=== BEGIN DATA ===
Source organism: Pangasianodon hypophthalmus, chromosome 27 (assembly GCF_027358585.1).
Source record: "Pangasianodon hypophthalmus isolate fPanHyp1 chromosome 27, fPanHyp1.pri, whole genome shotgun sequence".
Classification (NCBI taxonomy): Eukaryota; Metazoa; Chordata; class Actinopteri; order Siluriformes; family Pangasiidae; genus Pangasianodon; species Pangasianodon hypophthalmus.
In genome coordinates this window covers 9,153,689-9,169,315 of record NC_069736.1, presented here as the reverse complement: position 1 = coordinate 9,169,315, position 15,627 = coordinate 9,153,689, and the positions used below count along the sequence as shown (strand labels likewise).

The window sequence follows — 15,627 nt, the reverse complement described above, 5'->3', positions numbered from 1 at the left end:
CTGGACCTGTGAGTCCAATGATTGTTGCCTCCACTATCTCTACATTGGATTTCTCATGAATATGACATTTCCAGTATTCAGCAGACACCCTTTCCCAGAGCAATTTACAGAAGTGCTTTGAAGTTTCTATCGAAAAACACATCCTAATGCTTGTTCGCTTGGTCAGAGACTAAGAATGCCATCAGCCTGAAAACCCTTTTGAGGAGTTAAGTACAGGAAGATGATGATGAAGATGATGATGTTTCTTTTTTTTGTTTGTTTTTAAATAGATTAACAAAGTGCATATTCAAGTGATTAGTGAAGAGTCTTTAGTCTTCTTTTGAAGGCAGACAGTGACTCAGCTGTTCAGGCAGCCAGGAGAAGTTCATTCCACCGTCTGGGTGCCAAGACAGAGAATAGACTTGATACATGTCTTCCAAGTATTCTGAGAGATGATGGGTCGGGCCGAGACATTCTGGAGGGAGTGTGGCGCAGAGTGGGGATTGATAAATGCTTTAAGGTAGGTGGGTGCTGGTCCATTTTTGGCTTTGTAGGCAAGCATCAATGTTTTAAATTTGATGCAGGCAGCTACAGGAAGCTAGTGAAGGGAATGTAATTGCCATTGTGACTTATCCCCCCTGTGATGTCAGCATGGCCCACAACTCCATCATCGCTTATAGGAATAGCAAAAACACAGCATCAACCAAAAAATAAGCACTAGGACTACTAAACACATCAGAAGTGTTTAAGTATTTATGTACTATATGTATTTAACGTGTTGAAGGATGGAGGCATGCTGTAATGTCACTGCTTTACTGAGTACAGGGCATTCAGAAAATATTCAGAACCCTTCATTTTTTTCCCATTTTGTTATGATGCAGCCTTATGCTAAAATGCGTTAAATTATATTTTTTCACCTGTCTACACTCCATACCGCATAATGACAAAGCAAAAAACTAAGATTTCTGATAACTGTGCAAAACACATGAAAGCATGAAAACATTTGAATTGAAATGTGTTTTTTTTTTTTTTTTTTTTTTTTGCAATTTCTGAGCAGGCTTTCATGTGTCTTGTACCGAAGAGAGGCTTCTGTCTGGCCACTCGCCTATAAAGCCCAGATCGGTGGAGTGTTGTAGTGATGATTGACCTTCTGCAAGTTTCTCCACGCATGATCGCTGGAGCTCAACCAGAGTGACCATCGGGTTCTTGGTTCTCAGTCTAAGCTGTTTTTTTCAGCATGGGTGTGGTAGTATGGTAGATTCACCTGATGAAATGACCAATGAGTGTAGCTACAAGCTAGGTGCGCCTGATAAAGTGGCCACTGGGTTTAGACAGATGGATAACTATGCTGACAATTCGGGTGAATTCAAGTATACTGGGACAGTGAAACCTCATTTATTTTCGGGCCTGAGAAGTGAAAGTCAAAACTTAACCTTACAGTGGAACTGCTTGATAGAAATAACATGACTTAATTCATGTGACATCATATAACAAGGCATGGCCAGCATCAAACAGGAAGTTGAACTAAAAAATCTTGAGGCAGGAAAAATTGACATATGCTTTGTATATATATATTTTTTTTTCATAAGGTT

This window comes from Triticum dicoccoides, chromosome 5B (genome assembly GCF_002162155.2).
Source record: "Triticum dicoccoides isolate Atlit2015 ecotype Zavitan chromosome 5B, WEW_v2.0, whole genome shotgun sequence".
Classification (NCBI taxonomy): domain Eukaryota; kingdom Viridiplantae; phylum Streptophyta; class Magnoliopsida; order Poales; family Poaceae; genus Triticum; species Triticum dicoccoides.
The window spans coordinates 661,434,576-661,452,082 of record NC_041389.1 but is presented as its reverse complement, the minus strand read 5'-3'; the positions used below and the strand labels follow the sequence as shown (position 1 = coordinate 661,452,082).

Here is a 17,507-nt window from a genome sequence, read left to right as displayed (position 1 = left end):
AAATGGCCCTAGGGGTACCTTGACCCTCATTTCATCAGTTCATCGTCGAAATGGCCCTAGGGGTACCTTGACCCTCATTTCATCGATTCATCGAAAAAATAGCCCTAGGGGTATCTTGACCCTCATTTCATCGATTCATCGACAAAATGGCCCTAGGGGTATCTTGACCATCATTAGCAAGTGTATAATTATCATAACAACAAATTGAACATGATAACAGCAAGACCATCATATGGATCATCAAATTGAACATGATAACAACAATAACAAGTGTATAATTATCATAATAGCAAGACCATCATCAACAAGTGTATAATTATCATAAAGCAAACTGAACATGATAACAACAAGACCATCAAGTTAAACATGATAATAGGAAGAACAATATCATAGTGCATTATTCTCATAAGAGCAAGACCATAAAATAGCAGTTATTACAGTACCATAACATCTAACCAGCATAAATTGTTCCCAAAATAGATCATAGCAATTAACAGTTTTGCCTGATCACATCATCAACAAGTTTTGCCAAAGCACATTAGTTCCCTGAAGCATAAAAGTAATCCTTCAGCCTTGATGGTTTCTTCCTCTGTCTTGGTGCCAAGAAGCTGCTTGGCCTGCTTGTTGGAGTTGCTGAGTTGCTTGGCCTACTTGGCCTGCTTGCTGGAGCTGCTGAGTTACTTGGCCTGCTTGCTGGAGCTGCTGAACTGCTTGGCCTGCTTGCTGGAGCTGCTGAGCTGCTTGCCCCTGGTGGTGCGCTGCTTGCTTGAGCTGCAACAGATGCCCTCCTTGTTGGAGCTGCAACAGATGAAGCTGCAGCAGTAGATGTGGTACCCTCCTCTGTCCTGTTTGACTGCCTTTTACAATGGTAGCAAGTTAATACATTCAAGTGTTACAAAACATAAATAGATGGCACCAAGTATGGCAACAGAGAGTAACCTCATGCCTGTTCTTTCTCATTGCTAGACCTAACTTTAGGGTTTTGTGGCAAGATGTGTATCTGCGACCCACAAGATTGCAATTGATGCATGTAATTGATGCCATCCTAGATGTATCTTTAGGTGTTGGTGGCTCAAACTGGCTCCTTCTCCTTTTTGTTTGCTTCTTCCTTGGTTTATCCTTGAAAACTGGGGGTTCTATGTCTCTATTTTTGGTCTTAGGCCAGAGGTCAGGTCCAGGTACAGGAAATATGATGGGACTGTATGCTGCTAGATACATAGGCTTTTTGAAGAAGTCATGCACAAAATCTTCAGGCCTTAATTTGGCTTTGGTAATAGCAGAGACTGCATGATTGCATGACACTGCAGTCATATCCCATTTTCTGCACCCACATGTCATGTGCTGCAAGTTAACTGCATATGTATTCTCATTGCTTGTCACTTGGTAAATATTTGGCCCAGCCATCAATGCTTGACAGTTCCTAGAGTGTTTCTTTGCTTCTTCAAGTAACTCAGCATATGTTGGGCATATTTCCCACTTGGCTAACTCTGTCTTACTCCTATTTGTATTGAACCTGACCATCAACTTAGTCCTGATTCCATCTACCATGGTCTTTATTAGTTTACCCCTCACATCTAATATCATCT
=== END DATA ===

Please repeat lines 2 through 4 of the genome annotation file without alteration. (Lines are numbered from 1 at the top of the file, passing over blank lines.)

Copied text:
Source record: "Pangasianodon hypophthalmus isolate fPanHyp1 chromosome 27, fPanHyp1.pri, whole genome shotgun sequence".
Classification (NCBI taxonomy): Eukaryota; Metazoa; Chordata; class Actinopteri; order Siluriformes; family Pangasiidae; genus Pangasianodon; species Pangasianodon hypophthalmus.
In genome coordinates this window covers 9,153,689-9,169,315 of record NC_069736.1, presented here as the reverse complement: position 1 = coordinate 9,169,315, position 15,627 = coordinate 9,153,689, and the positions used below count along the sequence as shown (strand labels likewise).